It’s been a busy month for newly elected Mission-Matsqui-Fraser Canyon MP Brad Vis.
The Conservative member of Parliament has been spending the past few weeks organizing his new staff, making hires and setting up his office.
Recently, he took some time to meet with several members of the Mission Regional Chamber of Commerce to take part in an informal discussion, to answer questions and update his activities so far.
“I’ve been an MP for a month now and I’ve held a number of introductory meetings with some of the districts and councils already and that’s continuing on,” Vis said.
He has also been to Ottawa twice this month, once for the MP orientation program and once for a training program with the Conservative Party.
He has established a new office, located at 32650 Logan Ave. in Mission, but it won’t be fully renovated until the end of the year.
“It was my campaign office but I couldn’t find a better deal closer to downtown Mission, where I ideally wanted to be, but I think it’s still close enough. We are right across from the McDonald’s.”
With the election behind him, Vis is preparing to work on the promises he made.
“Some of the first things I’ve committed to Mayor Pam Alexis is to get going on the sewage pipeline issue,” he said.
Mission needs millions in federal and provincial funding to build a second sewer line under the Fraser River to the treatment plant in Abbotsford.
Vis is planning to make contact with staff members at the infrastructure ministry and keep pushing for funding.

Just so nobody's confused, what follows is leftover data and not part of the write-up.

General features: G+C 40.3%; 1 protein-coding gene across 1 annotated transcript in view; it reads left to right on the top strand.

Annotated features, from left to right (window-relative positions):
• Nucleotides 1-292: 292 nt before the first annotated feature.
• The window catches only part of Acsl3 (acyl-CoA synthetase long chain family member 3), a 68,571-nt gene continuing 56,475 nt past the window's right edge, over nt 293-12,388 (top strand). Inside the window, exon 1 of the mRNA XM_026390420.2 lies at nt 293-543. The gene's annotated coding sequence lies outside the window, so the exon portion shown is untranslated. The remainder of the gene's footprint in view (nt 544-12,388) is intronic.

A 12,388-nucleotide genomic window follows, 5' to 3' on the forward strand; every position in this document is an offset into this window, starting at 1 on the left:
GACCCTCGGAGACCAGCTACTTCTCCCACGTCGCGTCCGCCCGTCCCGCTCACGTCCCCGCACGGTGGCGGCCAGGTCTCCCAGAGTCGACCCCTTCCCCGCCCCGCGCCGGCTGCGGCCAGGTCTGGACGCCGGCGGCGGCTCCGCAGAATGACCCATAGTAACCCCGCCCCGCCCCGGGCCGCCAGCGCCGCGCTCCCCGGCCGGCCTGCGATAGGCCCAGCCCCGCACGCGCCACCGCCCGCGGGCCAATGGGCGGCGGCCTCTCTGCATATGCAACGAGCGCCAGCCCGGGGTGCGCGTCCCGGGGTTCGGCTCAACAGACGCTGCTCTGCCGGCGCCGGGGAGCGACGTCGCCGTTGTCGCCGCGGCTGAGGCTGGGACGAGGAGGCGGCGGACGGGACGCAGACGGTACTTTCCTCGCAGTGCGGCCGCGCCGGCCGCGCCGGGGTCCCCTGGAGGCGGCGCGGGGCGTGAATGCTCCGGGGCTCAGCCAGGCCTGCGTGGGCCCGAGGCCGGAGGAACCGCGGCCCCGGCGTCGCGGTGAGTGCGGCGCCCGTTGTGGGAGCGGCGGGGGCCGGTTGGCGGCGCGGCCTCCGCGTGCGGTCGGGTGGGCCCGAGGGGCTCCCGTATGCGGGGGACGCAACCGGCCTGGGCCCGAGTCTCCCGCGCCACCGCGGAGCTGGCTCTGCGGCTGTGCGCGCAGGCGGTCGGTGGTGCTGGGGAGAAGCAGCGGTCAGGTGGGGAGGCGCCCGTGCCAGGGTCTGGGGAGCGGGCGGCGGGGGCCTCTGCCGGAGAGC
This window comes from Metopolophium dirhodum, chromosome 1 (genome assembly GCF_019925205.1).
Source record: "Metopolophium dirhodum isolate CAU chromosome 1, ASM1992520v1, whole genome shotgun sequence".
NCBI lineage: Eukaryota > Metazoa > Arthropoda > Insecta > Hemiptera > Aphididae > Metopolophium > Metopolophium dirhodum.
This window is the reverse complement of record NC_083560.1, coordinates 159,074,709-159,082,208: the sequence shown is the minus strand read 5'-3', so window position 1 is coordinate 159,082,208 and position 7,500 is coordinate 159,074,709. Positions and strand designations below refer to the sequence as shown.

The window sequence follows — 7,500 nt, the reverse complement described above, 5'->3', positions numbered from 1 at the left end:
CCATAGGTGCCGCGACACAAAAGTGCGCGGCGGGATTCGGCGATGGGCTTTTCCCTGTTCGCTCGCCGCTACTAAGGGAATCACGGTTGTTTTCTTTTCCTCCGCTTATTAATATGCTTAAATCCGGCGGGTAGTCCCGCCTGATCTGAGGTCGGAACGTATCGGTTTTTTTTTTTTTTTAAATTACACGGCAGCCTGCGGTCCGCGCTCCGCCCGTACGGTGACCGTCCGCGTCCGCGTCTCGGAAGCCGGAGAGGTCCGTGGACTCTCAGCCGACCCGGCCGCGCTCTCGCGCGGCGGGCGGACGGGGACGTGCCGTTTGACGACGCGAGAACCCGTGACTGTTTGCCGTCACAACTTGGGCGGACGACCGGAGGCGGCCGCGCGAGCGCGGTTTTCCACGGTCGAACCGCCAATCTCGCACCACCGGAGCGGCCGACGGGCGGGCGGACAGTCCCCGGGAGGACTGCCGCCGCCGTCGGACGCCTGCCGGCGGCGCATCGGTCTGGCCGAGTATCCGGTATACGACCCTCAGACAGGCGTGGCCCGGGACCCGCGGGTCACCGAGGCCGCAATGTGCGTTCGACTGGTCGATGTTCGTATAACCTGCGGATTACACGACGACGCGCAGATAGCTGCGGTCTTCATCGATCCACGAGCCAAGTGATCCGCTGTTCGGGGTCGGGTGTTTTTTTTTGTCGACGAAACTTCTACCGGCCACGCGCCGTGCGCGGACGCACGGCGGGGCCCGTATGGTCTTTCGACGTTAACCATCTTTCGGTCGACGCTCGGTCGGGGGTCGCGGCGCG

“I’m also going to have to work with (Maple Ridge-Mission MLA) Bob D’Eith – as I know the district already is – to make sure their end, on the provincial side, is also moving forward.”
One chamber member asked Vis if he was concerned about what he could accomplish as a member of a minority government.
“Under a minority government, the entire ball game has changed,” Vis said.
He told the group that a lot of the major national organizations are already lobbying, not only the federal Liberals but the Conservatives, NDP and Bloq.
“In order to pass any legislation, the government requires the support of an additional political party,” Vis said, noting a lot can get done in that scenario.
He pointed to the Conservative government in 2006 and 2008, who worked closely with the NDP at that time, adding that large infrastructure investments in Vancouver, like the Canada Line, were agreed on then.
“The history of minority governments in Canada actually lends itself to a higher degree of collaboration between political parties.”
Vis was also asked if there are any programs available that Mission should know about.
“Abbotsford is in the process of becoming a designated community for housing and homelessness. With that comes additional resources … I think it’s something that the district needs to look at pursuing in the years ahead because there is a problem here,” he said.
He’d also like to examine the possibility of a Service Canada office opening in Mission.
“I think Mission is large enough that there is room for discussion to bring some of those services directly to our community.”
While it’s been more than a month since the election, Vis said his life hasn’t really changed.
“A couple of people are more friendly to me, but other than that… some people say, ‘Oh we have to call you Mr. Vis now,’ and I’m like ‘No, call me Brad.’ I still drive a 2002 Camry and I’m really proud of it. And I’m not getting rid of it. I love that Camry and I’m going to drive it to 500,000 kilometres. That’s my goal.”